I want to tell you about my friend Jim. I've been thinking about him lately, almost daily, as I make myself a sandwich for lunch before going off to work. This Jim is not my funny, commenter friend Jim, so let me explain.
I live in a small town that has one of those little "boutique" supermarkets. It has almost everything you need, at twice the price and on most occasions, it suits my needs just fine. But as I said, it has almost everything. Every once in a while I need to travel over two towns to the big supermarket that has absolutely everything I need. Since I opened my store in September and I began all the construction mid-summer, I have been crazy busy enough not to be able to travel to the big supermarket since the fall. So two Sunday's ago I made the trip to the big supermarket. Upon entering, I did all the normal things that I do at said market, went through the produce, got what I needed and went over to the Deli. I got my number at the Deli counter, and then I looked for Jim.
Jim was an older gentleman who presided over the deli counter for years. His white hair, tucked neatly under the maroon baseball cap of his uniform, worked to set off the sparkle in his piercing, Irish, blue eyes. Jim was the jolliest of souls, always quick with a smile and a hello, and we got to know each other in those few, short exchanges we had over sliced Genoa Salami throughout the years. Jim knew me by name and I knew him by name. He would always start with a, "Hello Candace! What a pleasure it is to see you." I would return the pleasantries. We both loved the Red Sox, Celtics, Pats and B's, and I would always forgo my numbered turn until Jim was available to help me. I knew about his new car, and how proud of it he was, and he knew about my children and their recent triumphs.
Jim wasn't always working on the days I went to the big market, so I wasn't surprised at all last Sunday to find that Jim was not at the counter. There was a slew of young guns, manning the deli slicers, hurrying to get through the masses of customers. When it was my turn, I placed my order, then inquired, "Where's Jim? Is he off today?" The young man looked at me with a blank expression. "Jim?" he said. "I don't know any Jim." I looked over at the other younggin standing next to him and he said, "No Jim works here."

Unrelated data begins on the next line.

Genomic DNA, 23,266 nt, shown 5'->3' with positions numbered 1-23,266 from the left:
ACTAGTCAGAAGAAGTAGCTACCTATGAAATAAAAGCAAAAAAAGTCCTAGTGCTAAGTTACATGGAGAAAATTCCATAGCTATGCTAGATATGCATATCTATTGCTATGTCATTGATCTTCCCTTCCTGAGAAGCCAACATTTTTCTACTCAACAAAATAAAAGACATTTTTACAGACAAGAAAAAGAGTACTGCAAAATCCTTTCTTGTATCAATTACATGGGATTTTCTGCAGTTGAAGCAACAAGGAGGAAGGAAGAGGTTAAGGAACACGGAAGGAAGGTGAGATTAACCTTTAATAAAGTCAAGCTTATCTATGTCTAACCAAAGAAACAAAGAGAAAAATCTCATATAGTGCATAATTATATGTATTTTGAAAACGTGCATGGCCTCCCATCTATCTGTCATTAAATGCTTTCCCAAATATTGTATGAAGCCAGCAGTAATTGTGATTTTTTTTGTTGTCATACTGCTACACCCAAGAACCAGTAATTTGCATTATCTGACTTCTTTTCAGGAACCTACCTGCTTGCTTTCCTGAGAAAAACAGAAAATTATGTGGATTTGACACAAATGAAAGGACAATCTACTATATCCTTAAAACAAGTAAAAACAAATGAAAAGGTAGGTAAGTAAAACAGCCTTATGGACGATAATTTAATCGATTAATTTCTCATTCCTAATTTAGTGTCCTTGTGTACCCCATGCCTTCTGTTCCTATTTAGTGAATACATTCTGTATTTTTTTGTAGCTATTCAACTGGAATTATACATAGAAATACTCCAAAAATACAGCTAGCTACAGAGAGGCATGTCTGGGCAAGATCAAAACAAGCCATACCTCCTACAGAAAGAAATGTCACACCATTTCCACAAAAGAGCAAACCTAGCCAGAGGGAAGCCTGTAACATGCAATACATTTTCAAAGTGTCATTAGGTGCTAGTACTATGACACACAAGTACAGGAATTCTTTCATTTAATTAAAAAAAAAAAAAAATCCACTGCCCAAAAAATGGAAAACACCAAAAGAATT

Huh???? Ok, I thought, rookies.
I then saw the two younggins whisper something to each other and then one turned to me and said, quite matter of factly, "I think Jim died."
"No..." was my immediate response, and my heart took on the weight of an anvil at that very moment. I was stunned and numb, but I continued on with my order, with a quiet sadness I was unable to avoid. As I thanked the young man, and proceeded to move on to the rest of the market a bit dumbfounded, a woman from the deli counter came from behind and approached me. She told me how Jim had died, that he had gotten sick and went quick. No suffering. She had gone to see him in the hospital and Jim told her that he wanted no one to cry for him. He was happy. I told her about the last time I had seen him, and how happy he was about his new car, and just about my brief but meaningful exchanges with Jim.Both of us stood in the center of the produce aisle, tears brimming in our eyes. Then I said, "You know, you never realize how someone touches your life until it's too late. Even at the deli counter in the supermarket and just for a few brief moments, but they have touched you."
I was so grateful to her for telling me Jim's story because although I didn't realize it then, I needed to know he was at peace when he went. And today, two weeks later, as I made my lunch for work, I thought of my friend Jim and decided to write this ode to him. Someone who I didn't know at all, really, but somehow Jim left an impression on me. As I wipe the tears from my eyes today, I ask you to quietly let someone in your life, no matter how big or small, know they matter. Before it's to late.
And somehow, I think Jim now knows that he mattered to me.